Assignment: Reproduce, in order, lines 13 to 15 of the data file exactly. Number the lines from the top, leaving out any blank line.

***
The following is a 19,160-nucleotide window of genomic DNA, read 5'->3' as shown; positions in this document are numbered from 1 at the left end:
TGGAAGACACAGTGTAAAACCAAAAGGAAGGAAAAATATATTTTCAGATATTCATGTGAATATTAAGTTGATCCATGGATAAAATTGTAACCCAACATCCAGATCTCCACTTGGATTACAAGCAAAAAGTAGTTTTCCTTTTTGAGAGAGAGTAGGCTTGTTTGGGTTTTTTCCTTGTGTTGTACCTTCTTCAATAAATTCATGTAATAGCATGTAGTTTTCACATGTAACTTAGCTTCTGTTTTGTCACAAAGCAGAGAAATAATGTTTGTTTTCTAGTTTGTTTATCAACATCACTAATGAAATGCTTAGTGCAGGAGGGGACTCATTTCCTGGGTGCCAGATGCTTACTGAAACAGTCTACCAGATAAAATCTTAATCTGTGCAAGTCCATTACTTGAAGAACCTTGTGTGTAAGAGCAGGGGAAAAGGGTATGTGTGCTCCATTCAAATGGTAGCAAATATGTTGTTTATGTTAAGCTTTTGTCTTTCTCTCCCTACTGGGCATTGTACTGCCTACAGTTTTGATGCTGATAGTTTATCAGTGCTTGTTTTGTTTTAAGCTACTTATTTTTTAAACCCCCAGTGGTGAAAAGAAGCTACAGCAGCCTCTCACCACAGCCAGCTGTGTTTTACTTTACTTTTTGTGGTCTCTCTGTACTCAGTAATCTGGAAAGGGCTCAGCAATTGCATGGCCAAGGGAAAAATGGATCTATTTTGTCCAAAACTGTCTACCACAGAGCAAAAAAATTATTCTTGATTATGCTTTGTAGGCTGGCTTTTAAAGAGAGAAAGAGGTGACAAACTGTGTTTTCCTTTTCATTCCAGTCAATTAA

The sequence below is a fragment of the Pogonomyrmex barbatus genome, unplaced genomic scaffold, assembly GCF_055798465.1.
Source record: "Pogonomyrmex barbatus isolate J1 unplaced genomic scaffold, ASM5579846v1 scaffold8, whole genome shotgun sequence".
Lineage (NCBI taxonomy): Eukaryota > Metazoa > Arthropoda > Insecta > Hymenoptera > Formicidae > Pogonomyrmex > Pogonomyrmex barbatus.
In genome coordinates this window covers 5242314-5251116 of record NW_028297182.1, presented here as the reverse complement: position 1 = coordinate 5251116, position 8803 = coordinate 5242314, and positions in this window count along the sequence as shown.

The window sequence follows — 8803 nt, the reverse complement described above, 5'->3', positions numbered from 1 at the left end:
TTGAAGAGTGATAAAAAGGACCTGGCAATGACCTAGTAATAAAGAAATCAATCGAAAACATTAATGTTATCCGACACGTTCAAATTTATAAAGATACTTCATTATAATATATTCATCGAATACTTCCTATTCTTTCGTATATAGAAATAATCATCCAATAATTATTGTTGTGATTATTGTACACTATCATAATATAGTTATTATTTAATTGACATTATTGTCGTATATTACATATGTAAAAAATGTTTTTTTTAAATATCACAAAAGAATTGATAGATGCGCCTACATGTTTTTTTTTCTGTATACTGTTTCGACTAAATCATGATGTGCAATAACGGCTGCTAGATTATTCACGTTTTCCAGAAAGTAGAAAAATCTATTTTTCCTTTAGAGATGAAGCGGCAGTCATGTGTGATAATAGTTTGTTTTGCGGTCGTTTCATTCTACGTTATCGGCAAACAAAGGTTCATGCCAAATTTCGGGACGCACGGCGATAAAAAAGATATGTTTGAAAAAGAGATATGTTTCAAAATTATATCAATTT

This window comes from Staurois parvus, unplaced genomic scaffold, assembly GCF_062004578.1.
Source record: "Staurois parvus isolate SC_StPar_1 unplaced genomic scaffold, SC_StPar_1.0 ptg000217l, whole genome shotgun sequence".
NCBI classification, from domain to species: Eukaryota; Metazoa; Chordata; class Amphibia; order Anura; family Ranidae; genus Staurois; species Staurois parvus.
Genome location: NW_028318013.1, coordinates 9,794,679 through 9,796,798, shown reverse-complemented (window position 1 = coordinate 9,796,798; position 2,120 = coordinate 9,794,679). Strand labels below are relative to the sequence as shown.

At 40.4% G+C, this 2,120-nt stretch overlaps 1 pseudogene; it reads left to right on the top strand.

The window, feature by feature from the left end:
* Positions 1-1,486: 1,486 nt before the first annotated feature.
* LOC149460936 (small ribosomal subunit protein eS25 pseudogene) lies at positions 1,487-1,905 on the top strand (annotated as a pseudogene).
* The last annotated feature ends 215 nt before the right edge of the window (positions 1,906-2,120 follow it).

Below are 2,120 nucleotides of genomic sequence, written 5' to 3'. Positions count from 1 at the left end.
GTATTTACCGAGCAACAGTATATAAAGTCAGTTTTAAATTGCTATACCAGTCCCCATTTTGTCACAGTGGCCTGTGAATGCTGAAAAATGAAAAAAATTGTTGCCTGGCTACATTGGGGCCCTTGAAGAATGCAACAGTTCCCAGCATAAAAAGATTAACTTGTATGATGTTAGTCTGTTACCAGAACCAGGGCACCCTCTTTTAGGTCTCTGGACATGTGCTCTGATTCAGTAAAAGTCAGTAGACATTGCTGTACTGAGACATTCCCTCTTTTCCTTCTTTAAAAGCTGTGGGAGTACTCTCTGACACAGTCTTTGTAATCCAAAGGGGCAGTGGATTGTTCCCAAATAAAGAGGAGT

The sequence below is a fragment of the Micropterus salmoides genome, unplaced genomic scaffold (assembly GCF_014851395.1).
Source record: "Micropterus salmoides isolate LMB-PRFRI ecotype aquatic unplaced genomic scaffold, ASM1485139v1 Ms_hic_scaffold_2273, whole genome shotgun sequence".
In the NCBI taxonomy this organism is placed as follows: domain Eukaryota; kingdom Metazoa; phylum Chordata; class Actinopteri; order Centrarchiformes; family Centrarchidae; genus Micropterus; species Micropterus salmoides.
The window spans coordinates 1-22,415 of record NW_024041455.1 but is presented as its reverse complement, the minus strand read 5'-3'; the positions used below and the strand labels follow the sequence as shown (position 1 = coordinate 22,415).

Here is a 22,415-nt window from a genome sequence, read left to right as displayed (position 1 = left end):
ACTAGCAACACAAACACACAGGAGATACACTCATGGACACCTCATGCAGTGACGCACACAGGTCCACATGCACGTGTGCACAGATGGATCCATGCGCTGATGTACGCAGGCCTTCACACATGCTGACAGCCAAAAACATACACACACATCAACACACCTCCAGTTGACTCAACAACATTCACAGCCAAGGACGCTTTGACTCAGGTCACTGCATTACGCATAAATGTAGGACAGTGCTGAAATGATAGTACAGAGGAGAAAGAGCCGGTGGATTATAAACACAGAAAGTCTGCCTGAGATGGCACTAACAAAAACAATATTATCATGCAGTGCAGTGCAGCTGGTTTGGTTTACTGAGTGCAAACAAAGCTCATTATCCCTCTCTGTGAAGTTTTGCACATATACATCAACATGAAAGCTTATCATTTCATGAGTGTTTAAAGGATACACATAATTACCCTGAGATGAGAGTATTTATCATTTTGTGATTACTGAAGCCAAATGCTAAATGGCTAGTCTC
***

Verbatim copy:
At 40.4% G+C, this 2,120-nt stretch overlaps 1 pseudogene; it reads left to right on the top strand.

The window, feature by feature from the left end:
* Positions 1-1,486: 1,486 nt before the first annotated feature.